Introduction and Food for Thought
The Lonely Planet guide to Baku put it the best, “Azerbaijan’s capital Baku (or Bakı in Azeri) is the architectural love child of Paris and Dubai…albeit with plenty of Soviet genes floating half-hidden in the background.” The secular Sunni Islamic country has seen Medieval times with the Shirvanshah dynasty (an independent Azerbaijan empire) and some of the Persian and Ottoman Empires, it saw an oil boom in the 18-19th centuries, it became an independent republic for 2 short years (1918-1920), then fell under Soviet rule until 1990 before gaining independence under an authoritarian regime and entered its 2nd oil boom. You will encounter architecture and cultural elements from all these eras. And because of the oil money, Azerbaijan was not as cheap as I had imagined but certainly still an affordable country to visit.
Would I recommend it? Yes. Great food, super clean and easy to get around, very friendly and welcoming people, and a fascinating history. It is probably the closest and easiest way most people in the world will get to experiencing real Persian culture and traditions as Iran is a wee bit difficult to get to for us American citizens.
Azerbaijan borders the Caspian Sea and shares borders with Armenia (contentiously), Georgia, Russia and Iran; it is also part of the nations that are bound by the Caucasus Mountains. It is also the largest capital city that is below sea level. Gradually the Azerbaijani government is making it easier to travel to Azerbaijan after receiving backlash when Baku hosted Eurovision for the high price, difficulty of travel and challenging visa process. Most countries can now obtain an e-visa, if you are a U.S. Citizen flying on Azerbaijan Airlines on their nonstop JFK-Baku flight you are eligible for visa-on-arrival. Few foreign flag airlines fly into Baku, the most convenient ones to connect to from anywhere in the world is Turkish Airlines and Lufthansa.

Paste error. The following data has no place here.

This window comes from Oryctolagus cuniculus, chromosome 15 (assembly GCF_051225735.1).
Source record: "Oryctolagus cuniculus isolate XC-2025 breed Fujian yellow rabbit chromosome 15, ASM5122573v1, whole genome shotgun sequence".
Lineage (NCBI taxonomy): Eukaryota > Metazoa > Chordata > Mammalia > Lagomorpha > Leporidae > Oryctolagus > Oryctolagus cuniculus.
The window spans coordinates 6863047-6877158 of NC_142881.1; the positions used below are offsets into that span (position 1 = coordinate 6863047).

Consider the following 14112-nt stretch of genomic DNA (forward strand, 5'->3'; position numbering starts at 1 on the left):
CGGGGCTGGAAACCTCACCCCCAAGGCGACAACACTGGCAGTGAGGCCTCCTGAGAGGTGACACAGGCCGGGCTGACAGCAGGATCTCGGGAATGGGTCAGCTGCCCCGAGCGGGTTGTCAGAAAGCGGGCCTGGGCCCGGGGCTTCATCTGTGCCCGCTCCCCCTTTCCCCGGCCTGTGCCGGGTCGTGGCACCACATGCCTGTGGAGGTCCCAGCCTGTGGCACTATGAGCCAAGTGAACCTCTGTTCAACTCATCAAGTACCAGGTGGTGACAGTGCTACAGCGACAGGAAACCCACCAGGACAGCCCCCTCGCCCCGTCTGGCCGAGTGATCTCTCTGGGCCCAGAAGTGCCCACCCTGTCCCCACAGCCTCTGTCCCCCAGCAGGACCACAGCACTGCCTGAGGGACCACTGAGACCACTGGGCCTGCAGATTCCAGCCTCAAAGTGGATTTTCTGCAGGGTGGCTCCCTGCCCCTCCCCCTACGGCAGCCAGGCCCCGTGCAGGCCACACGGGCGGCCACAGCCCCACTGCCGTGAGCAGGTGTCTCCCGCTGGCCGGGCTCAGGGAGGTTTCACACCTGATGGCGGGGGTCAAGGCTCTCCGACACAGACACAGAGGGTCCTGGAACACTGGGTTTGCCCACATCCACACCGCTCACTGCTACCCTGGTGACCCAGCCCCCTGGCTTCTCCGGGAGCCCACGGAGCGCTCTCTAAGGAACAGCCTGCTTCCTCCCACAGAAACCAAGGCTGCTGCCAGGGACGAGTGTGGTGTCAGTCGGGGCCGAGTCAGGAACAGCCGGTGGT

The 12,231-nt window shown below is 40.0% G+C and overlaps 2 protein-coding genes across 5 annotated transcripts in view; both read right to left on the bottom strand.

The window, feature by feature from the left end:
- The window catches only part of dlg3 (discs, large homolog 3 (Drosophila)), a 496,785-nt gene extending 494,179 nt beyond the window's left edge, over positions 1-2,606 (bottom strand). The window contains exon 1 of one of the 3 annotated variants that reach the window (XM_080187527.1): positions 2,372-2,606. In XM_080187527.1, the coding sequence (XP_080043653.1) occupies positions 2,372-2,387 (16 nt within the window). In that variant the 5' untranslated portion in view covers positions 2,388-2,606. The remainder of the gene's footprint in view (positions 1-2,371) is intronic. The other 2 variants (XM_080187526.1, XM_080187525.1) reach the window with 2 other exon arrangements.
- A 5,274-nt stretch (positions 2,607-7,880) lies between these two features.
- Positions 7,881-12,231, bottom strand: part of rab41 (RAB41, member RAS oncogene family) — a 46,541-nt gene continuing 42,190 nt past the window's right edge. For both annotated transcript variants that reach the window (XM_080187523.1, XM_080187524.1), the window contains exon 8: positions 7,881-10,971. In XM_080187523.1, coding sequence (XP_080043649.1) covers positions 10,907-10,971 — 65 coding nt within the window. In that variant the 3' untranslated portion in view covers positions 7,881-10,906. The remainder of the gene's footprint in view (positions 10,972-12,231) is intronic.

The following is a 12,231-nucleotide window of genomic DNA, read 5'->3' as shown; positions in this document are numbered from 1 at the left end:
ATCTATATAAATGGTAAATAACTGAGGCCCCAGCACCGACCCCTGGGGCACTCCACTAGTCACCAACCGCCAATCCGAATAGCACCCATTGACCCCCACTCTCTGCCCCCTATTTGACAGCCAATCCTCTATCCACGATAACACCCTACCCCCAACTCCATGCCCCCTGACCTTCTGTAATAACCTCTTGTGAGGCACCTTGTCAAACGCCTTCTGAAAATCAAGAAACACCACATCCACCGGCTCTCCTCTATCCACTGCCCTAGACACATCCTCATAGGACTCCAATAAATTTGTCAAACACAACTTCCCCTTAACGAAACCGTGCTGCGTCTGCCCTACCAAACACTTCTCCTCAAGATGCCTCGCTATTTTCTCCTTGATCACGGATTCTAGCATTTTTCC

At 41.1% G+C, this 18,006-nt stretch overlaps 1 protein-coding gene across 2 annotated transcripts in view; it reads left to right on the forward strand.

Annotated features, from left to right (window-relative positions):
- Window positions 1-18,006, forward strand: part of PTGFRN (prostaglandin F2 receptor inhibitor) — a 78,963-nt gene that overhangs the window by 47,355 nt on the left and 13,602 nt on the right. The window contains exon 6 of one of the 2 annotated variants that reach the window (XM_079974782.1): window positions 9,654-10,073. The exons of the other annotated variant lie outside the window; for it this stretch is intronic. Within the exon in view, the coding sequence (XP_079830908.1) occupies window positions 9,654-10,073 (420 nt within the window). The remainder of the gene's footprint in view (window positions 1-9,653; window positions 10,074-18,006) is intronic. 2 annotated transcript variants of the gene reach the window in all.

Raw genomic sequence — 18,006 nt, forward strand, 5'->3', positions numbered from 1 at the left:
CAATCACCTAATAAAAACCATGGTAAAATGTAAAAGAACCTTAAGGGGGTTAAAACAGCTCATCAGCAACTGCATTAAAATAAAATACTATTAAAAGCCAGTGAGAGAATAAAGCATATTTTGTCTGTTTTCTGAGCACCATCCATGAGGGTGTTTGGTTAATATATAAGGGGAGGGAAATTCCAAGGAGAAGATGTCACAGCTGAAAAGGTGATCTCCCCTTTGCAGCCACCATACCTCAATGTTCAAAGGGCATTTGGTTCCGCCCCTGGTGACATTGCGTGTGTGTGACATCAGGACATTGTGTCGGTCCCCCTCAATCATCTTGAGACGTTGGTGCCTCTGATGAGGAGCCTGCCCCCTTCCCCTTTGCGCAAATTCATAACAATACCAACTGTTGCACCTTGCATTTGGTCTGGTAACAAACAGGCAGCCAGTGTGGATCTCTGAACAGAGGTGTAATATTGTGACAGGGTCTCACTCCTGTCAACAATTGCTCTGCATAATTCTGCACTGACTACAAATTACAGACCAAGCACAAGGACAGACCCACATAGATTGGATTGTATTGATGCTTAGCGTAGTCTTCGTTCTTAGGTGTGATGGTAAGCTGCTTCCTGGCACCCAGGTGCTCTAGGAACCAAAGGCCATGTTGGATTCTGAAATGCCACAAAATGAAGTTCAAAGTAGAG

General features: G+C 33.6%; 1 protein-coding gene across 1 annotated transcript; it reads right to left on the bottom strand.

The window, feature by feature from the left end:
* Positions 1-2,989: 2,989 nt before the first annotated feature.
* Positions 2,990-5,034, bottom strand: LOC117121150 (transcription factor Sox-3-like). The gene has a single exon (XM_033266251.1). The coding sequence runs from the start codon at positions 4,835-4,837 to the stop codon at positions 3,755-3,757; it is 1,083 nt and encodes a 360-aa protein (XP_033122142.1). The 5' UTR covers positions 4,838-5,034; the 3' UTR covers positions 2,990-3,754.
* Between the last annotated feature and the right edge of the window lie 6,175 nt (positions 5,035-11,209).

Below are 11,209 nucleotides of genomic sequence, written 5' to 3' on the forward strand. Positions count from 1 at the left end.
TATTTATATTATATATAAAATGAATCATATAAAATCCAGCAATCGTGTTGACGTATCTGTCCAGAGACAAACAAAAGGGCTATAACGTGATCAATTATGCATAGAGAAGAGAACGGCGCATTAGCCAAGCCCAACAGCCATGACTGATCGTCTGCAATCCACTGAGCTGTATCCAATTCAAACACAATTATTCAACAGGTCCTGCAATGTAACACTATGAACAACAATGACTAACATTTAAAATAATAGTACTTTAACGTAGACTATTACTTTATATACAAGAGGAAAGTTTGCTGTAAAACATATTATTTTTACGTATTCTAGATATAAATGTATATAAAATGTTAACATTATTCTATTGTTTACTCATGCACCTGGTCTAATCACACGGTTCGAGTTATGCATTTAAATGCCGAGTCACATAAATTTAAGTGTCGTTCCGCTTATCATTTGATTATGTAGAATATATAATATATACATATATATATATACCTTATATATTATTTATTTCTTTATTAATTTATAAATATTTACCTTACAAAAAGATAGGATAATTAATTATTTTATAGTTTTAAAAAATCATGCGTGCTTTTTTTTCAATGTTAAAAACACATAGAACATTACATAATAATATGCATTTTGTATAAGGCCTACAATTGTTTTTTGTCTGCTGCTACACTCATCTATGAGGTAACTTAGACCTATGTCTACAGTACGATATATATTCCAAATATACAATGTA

When I told people I planned to venture far out to Baku, Azerbaijan for my labor day vacation most people immediately had confused looks and asked where is that/ said “I dont even know where that is.” This is quite accurate, most people, whether it be in the West or even in mainstream East (ie: China/ Taiwan/ Japan….etc.) have not really heard of Azerbaijan let alone its capital city, Baku. In fact, I find most people in the world forget Central Asia/ Euroasia even exists. Most people know there are countries than end in -stan and the Middle East area. But literally people seem to draw a blank on the geographic area between Turkey/ Russia and Iran/ Afghanistan/India/Pakistan.
As such, the appeal of going to Baku only increased for me. The mystery, the intrigue, and lack of mainstream tourists. But then in my research and in talking to more people I learned a bit more of the region and the multiple authoritarian regimes governing most of the Central Asian nations. I thus arrived in Baku thinking 24 hours would be enough and that once I saw it and experienced it for one day, that would be enough, I would have on desire to return to Azerbaijan. I was mistaken. I enjoyed my time in Baku, in part because I lucked out with my Viator tour booking and got an excellent guide and it ended up being just me on his tour so we had very good candid conversations. In another part it was because in many aspects Baku is very similar to Istanbul (probably my favorite city in the world), even though Azerbaijan is culturally more similar to Iran, both are Sunni Muslim.